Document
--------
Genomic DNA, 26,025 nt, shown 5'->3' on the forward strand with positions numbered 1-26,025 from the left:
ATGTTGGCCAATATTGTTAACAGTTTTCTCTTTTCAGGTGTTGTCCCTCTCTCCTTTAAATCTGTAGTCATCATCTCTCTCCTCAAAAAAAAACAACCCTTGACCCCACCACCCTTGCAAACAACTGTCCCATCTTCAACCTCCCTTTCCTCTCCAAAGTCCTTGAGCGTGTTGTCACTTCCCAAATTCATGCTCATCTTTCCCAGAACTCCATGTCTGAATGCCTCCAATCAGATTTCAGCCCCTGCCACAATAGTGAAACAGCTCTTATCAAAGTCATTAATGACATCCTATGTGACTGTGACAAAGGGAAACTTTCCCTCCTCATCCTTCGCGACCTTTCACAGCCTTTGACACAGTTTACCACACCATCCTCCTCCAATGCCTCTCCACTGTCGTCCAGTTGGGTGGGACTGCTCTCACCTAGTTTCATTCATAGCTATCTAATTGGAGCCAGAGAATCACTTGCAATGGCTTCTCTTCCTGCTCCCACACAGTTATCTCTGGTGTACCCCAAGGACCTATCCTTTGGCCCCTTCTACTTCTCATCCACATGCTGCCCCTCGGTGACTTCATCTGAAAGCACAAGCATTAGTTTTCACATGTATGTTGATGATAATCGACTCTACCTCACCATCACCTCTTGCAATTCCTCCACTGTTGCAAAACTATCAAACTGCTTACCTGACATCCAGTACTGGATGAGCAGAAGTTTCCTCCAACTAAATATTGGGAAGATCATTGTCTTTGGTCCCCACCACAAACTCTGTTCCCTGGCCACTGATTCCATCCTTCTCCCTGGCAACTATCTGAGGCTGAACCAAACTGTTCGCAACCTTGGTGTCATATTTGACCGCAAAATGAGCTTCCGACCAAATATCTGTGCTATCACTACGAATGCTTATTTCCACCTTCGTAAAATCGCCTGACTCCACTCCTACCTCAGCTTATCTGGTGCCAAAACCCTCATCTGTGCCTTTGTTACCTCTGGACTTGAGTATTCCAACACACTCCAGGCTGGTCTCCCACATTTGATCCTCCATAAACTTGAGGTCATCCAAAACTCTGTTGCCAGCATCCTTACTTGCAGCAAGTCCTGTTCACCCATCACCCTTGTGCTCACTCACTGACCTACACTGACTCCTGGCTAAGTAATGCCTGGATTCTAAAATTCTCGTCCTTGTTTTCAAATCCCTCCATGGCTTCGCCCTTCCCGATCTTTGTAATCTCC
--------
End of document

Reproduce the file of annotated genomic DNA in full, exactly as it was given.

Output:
Genomic DNA, 26,025 nt, shown 5'->3' on the forward strand with positions numbered 1-26,025 from the left:
ATGTTGGCCAATATTGTTAACAGTTTTCTCTTTTCAGGTGTTGTCCCTCTCTCCTTTAAATCTGTAGTCATCATCTCTCTCCTCAAAAAAAAACAACCCTTGACCCCACCACCCTTGCAAACAACTGTCCCATCTTCAACCTCCCTTTCCTCTCCAAAGTCCTTGAGCGTGTTGTCACTTCCCAAATTCATGCTCATCTTTCCCAGAACTCCATGTCTGAATGCCTCCAATCAGATTTCAGCCCCTGCCACAATAGTGAAACAGCTCTTATCAAAGTCATTAATGACATCCTATGTGACTGTGACAAAGGGAAACTTTCCCTCCTCATCCTTCGCGACCTTTCACAGCCTTTGACACAGTTTACCACACCATCCTCCTCCAATGCCTCTCCACTGTCGTCCAGTTGGGTGGGACTGCTCTCACCTAGTTTCATTCATAGCTATCTAATTGGAGCCAGAGAATCACTTGCAATGGCTTCTCTTCCTGCTCCCACACAGTTATCTCTGGTGTACCCCAAGGACCTATCCTTTGGCCCCTTCTACTTCTCATCCACATGCTGCCCCTCGGTGACTTCATCTGAAAGCACAAGCATTAGTTTTCACATGTATGTTGATGATAATCGACTCTACCTCACCATCACCTCTTGCAATTCCTCCACTGTTGCAAAACTATCAAACTGCTTACCTGACATCCAGTACTGGATGAGCAGAAGTTTCCTCCAACTAAATATTGGGAAGATCATTGTCTTTGGTCCCCACCACAAACTCTGTTCCCTGGCCACTGATTCCATCCTTCTCCCTGGCAACTATCTGAGGCTGAACCAAACTGTTCGCAACCTTGGTGTCATATTTGACCGCAAAATGAGCTTCCGACCAAATATCTGTGCTATCACTACGAATGCTTATTTCCACCTTCGTAAAATCGCCTGACTCCACTCCTACCTCAGCTTATCTGGTGCCAAAACCCTCATCTGTGCCTTTGTTACCTCTGGACTTGAGTATTCCAACACACTCCAGGCTGGTCTCCCACATTTGATCCTCCATAAACTTGAGGTCATCCAAAACTCTGTTGCCAGCATCCTTACTTGCAGCAAGTCCTGTTCACCCATCACCCTTGTGCTCACTCACTGACCTACACTGACTCCTGGCTAAGTAATGCCTGGATTCTAAAATTCTCGTCCTTGTTTTCAAATCCCTCCATGGCTTCGCCCTTCCCGATCTTTGTAATCTCC